To honour the work of Montreal pianist and composer André Mathieu, the CMIM officials have chosen Laurentienne No. 2 as the compulsory Canadian work for candidates in their semifinal recital.
André Mathieu was born in Montreal on February 18, 1929. Like Mozart, he received his first music lessons from his father, and was already composing little pieces by the age of four. Noël Strauss of The New York Times wrote that even Mozart, the greatest musical prodigy of all time, only began composing at the age of four, and his first works were much simpler in nature than those of the young Canadian. Also like Mozart, he astonished audiences far and wide with his pianistic prowess from a very young age: at the Ritz-Carlton Hotel in Montreal at six, in the Salle Pleyel and Salle Gaveau in Paris at seven, in Carnegie Hall, New York at ten. Rachmaninov pronounced him “a genius, more so than I am.”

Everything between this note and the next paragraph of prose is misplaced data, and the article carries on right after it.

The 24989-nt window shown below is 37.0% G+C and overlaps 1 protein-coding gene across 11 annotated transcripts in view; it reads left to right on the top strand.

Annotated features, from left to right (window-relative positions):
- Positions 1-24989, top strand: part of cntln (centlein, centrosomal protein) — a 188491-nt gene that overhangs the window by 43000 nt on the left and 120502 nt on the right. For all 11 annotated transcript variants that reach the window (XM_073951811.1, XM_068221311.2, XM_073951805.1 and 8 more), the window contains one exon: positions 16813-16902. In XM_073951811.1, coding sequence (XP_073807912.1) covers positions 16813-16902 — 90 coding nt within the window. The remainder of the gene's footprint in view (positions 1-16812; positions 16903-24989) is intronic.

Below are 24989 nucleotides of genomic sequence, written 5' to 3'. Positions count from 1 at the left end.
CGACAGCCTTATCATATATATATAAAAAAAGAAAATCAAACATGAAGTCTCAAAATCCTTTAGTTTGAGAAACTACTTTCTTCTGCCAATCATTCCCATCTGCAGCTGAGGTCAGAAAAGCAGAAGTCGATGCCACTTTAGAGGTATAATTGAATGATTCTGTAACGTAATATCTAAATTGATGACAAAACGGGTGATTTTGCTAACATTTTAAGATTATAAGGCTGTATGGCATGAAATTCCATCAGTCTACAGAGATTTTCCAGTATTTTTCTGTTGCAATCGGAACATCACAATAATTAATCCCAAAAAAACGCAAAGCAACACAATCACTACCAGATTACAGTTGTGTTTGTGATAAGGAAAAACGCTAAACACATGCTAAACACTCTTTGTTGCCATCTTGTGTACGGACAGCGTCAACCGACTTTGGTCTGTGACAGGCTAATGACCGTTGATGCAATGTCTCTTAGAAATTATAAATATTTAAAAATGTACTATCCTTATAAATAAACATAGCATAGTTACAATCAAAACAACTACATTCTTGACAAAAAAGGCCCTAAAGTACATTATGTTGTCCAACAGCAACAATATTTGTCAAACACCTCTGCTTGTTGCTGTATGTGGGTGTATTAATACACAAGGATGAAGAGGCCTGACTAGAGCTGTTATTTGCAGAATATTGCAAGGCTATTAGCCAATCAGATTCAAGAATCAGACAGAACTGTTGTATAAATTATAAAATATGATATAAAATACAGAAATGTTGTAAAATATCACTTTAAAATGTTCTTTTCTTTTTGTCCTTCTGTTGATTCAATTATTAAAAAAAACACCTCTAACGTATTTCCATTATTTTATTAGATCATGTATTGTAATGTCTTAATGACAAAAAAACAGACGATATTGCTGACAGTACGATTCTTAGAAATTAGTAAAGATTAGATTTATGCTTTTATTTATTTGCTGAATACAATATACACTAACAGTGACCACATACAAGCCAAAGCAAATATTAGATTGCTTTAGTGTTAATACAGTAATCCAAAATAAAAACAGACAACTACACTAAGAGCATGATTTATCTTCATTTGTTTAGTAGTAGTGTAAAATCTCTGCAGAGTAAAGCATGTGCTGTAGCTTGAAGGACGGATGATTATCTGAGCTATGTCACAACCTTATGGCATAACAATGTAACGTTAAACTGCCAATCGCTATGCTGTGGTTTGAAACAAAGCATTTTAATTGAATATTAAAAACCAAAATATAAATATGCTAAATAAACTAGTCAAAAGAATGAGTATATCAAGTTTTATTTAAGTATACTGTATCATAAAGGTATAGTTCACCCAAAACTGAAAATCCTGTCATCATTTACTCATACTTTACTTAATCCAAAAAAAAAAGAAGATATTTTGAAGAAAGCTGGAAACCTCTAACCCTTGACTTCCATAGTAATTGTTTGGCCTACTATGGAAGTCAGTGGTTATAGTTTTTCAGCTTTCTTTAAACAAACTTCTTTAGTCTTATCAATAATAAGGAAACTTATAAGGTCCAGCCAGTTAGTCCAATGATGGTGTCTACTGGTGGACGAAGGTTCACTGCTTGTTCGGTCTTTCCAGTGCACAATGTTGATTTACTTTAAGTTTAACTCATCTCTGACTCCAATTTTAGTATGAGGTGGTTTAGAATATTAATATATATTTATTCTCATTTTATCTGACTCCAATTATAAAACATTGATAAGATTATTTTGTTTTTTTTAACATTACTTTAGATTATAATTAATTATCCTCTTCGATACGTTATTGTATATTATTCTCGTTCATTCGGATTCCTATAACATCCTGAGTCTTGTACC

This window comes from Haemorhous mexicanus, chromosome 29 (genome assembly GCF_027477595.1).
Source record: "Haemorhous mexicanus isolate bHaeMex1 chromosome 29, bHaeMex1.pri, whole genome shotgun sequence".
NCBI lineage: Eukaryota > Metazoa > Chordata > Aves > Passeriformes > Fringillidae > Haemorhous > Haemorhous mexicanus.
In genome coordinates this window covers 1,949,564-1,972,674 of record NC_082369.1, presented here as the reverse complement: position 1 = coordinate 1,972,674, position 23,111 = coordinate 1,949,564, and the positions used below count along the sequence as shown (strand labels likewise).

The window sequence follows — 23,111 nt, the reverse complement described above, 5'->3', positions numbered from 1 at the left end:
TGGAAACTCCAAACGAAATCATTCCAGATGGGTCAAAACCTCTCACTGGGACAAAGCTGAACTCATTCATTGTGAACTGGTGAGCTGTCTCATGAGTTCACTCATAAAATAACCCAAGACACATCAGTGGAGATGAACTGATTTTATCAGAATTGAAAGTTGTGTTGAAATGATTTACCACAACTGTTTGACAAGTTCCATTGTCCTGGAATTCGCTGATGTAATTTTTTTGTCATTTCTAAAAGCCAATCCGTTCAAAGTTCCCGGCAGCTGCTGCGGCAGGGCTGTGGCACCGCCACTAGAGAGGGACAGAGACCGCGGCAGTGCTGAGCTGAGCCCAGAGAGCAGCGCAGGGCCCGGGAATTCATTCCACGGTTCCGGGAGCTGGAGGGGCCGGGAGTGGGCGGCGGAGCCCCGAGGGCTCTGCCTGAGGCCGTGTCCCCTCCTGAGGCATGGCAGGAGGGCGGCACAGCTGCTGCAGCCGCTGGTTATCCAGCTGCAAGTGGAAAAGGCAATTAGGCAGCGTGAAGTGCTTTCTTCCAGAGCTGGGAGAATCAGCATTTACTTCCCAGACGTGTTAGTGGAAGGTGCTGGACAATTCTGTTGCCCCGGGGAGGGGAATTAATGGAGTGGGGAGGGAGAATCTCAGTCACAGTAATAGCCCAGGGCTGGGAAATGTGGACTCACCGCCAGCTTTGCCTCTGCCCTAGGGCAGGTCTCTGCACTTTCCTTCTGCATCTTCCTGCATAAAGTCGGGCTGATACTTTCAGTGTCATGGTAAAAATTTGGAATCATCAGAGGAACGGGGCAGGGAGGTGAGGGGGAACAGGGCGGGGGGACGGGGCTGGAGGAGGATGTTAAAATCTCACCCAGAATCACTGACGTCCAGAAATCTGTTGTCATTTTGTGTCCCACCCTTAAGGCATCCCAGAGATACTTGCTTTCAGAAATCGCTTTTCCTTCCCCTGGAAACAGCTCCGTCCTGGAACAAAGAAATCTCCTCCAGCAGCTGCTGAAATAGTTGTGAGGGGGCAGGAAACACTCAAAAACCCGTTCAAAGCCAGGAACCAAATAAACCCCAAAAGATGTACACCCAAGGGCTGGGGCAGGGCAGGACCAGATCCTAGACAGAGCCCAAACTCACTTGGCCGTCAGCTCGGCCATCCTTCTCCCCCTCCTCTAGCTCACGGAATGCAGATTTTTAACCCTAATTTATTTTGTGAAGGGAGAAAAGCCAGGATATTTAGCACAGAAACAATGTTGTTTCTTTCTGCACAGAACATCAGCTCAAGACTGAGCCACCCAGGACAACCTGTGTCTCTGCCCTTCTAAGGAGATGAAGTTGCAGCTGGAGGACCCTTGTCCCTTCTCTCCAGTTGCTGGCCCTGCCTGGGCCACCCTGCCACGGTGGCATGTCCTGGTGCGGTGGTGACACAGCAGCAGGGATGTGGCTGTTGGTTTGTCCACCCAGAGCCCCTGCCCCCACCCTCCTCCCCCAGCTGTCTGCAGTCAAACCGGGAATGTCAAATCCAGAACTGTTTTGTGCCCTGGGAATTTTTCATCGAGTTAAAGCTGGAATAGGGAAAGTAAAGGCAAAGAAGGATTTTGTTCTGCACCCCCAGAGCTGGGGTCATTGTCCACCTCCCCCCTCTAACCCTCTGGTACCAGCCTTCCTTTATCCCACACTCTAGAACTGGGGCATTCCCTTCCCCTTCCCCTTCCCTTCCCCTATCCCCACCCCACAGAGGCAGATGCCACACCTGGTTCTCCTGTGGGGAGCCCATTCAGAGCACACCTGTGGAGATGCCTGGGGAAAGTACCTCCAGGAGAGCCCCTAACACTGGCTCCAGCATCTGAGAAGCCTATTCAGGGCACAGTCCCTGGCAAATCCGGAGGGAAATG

André Mathieu undertook composition studies in Paris, then later in New York, and after World War II again in Paris. Most of his works are short piano pieces, but only about a quarter of his known compositions – well over two hundred – have been located thus far, and much research remains to be done. Mathieu’s fame peaked around 1950. He died on April 18, 1968, completely forgotten, at the age of 39.
Laurentienne No. 2 (1946)
Only the second of [André Mathieu’s] six “Laurentienne” pieces survives. “I would say it is a remarkably good work for a composer of any age, let alone seventeen. In it I found something that I have never seen anywhere else: trills in the right hand for the inner fingers while the outer fingers (thumb and pinkie) are involved with other material.” Alain Lefèvre
© Robert Markow